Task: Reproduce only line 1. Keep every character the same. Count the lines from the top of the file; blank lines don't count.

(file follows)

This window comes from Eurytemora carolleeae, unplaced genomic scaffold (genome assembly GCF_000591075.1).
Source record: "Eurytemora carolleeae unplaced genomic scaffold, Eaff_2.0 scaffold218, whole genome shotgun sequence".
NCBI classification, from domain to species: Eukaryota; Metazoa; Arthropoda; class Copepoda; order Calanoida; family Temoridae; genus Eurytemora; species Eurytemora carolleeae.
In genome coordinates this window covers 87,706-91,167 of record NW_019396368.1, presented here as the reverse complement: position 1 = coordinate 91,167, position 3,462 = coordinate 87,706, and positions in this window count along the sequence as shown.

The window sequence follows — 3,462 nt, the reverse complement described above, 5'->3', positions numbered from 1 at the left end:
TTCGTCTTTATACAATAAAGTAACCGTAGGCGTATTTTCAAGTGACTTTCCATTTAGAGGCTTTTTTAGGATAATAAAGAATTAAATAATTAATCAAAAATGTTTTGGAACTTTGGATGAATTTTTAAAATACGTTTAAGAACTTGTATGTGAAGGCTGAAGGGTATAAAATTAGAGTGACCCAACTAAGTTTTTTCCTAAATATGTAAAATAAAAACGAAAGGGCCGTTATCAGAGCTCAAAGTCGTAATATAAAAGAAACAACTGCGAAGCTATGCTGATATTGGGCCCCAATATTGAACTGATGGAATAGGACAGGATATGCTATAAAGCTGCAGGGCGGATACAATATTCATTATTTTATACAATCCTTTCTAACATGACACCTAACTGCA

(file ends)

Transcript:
This window comes from Eurytemora carolleeae, unplaced genomic scaffold (genome assembly GCF_000591075.1).